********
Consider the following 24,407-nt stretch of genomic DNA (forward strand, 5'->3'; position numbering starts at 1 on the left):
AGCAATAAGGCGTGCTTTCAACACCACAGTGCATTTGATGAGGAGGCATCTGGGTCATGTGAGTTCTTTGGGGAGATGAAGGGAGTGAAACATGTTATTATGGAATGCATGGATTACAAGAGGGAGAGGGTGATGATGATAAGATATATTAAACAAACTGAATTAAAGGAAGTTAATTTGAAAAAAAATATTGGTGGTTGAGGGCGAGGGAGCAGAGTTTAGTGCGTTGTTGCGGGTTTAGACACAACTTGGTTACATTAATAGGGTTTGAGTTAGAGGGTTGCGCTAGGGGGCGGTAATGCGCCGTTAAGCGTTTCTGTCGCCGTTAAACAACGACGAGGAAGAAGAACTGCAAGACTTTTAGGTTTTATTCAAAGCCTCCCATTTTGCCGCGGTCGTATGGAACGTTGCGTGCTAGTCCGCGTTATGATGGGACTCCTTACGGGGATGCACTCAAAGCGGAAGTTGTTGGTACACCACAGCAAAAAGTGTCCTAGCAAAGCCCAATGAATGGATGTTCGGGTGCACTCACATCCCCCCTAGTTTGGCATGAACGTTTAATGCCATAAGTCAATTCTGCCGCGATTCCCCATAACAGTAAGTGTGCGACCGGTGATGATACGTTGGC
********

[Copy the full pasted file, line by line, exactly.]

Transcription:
Consider the following 24,407-nt stretch of genomic DNA (forward strand, 5'->3'; position numbering starts at 1 on the left):
AGCAATAAGGCGTGCTTTCAACACCACAGTGCATTTGATGAGGAGGCATCTGGGTCATGTGAGTTCTTTGGGGAGATGAAGGGAGTGAAACATGTTATTATGGAATGCATGGATTACAAGAGGGAGAGGGTGATGATGATAAGATATATTAAACAAACTGAATTAAAGGAAGTTAATTTGAAAAAAAATATTGGTGGTTGAGGGCGAGGGAGCAGAGTTTAGTGCGTTGTTGCGGGTTTAGACACAACTTGGTTACATTAATAGGGTTTGAGTTAGAGGGTTGCGCTAGGGGGCGGTAATGCGCCGTTAAGCGTTTCTGTCGCCGTTAAACAACGACGAGGAAGAAGAACTGCAAGACTTTTAGGTTTTATTCAAAGCCTCCCATTTTGCCGCGGTCGTATGGAACGTTGCGTGCTAGTCCGCGTTATGATGGGACTCCTTACGGGGATGCACTCAAAGCGGAAGTTGTTGGTACACCACAGCAAAAAGTGTCCTAGCAAAGCCCAATGAATGGATGTTCGGGTGCACTCACATCCCCCCTAGTTTGGCATGAACGTTTAATGCCATAAGTCAATTCTGCCGCGATTCCCCATAACAGTAAGTGTGCGACCGGTGATGATACGTTGGC